• Open Access

Scientific opinion addressing the safety assessment of plants developed through cisgenesis and intragenesis


  • EFSA Panel on Genetically Modified Organisms (GMO)

  • Panel members: Hans Christer Andersson, Salvatore Arpaia, Detlef Bartsch, Josep Casacuberta, Howard Davies, Patrick du Jardin, Gerhard Flachowsky, Lieve Herman, Huw Jones, Sirpa Kärenlampi, Jozsef Kiss, Gijs Kleter, Harry Kuiper, Antoine Messéan, Kaare Magne Nielsen, Joe Perry, Annette Pöting, Jeremy Sweet, Christoph Tebbe, Atte Johannes von Wright and Jean-Michel Wal
  • Correspondence: GMO@efsa.europa.eu
  • Acknowledgement: The Panel wishes to thank the members of the Working Group on RA of plants developed through new techniques: John Bradshaw, Howard Davies, Huw Jones, Gijs Kleter, Harry Kuiper, Sirpa Kärenlampi, Kaare Magne Nielsen, Pere Puigdomenech, Annette Pöting, Jeremy Sweet for the preparatory work on this scientific opinion; the hearing expert: Evert Jacobsen; and EFSA staff: Yann Devos, Yi Liu and Nancy Podevin (coordinator) for the scientific support provided to this scientific opinion.
  • Adoption date: 26 January 2012
  • Published date: 16 February 2012
  • Question number: EFSA-Q-2011-0152
  • On request from: European Commission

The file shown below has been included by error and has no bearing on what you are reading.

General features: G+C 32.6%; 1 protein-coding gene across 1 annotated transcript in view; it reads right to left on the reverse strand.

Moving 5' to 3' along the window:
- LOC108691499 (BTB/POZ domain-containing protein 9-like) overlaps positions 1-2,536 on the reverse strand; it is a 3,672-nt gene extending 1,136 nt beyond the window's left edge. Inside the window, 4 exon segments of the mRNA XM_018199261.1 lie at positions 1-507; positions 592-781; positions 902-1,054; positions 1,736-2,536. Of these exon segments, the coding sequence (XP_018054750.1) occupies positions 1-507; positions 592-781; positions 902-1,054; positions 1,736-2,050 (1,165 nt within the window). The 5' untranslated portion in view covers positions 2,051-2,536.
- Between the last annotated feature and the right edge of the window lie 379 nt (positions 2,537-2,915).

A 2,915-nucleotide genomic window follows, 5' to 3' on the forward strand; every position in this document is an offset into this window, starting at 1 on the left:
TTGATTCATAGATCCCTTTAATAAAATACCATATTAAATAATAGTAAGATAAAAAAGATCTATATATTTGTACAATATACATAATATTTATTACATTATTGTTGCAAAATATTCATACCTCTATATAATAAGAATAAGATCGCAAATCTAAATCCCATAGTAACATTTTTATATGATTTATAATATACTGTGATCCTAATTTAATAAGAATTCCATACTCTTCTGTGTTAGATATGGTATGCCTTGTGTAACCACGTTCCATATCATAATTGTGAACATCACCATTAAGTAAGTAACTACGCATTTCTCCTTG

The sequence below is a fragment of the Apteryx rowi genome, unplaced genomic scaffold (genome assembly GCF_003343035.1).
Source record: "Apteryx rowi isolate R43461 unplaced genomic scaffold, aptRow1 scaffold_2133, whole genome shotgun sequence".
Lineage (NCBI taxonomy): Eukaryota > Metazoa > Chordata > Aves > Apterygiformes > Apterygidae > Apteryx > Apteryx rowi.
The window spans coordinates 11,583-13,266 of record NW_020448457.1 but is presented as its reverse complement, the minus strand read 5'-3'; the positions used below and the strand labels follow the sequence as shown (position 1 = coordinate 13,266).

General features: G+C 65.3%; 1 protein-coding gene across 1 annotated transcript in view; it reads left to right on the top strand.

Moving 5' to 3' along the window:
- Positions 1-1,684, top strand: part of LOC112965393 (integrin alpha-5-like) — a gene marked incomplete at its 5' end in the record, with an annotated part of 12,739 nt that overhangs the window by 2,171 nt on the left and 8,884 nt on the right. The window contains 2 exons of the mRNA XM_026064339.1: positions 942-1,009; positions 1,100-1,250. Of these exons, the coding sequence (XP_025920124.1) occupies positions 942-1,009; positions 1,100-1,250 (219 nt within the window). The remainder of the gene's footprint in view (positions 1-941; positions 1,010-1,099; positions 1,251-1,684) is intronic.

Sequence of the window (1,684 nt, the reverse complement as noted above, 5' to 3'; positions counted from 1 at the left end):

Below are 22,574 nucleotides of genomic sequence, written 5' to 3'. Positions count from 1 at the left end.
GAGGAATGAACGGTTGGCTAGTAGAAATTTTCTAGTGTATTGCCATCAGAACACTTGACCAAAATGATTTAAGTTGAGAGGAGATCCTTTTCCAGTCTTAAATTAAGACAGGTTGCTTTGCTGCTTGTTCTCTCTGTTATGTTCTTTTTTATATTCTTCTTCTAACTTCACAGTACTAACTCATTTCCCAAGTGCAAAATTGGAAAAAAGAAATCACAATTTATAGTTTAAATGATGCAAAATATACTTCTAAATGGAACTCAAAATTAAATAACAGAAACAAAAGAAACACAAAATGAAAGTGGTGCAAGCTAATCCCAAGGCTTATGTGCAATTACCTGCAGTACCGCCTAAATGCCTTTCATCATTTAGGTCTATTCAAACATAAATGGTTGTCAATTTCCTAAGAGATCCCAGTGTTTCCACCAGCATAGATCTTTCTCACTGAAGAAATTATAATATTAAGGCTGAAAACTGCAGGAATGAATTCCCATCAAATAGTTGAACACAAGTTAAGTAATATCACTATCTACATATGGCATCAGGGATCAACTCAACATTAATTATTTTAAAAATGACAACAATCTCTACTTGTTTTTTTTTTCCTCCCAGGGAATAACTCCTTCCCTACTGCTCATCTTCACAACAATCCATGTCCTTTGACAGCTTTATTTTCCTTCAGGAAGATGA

The European Commission requested that the EFSA Panel on Genetically Modified Organisms deliver a scientific opinion related to risk assessment of cisgenic and intragenic plants. The EFSA GMO Panel considers that the Guidance for risk assessment of food and feed from genetically modified plants and the Guidance on the environmental risk assessment of genetically modified plants are applicable for the evaluation of food and feed products derived from cisgenic and intragenic plants and for performing an environmental risk assessment and do not need to be developed further. It can be envisaged that on a case-by-case basis lesser amounts of event-specific data are needed for the risk assessment. The EFSA GMO Panel compared the hazards associated with plants produced by cisgenesis and intragenesis with those obtained either by conventional plant breeding techniques or by transgenesis. The Panel concludes that similar hazards can be associated with cisgenic and conventionally bred plants, while novel hazards can be associated with intragenic and transgenic plants. The Panel is of the opinion that all of these breeding methods can produce variable frequencies and severities of unintended effects. The frequency of unintended changes may differ between breeding techniques and their occurrence cannot be predicted and needs to be assessed case by case. Independent of the breeding method, undesirable phenotypes are generally removed during selection and testing programmes by breeders. The risks to human and animal health and the environment will depend on exposure factors such as the extent to which the plant is cultivated and consumed.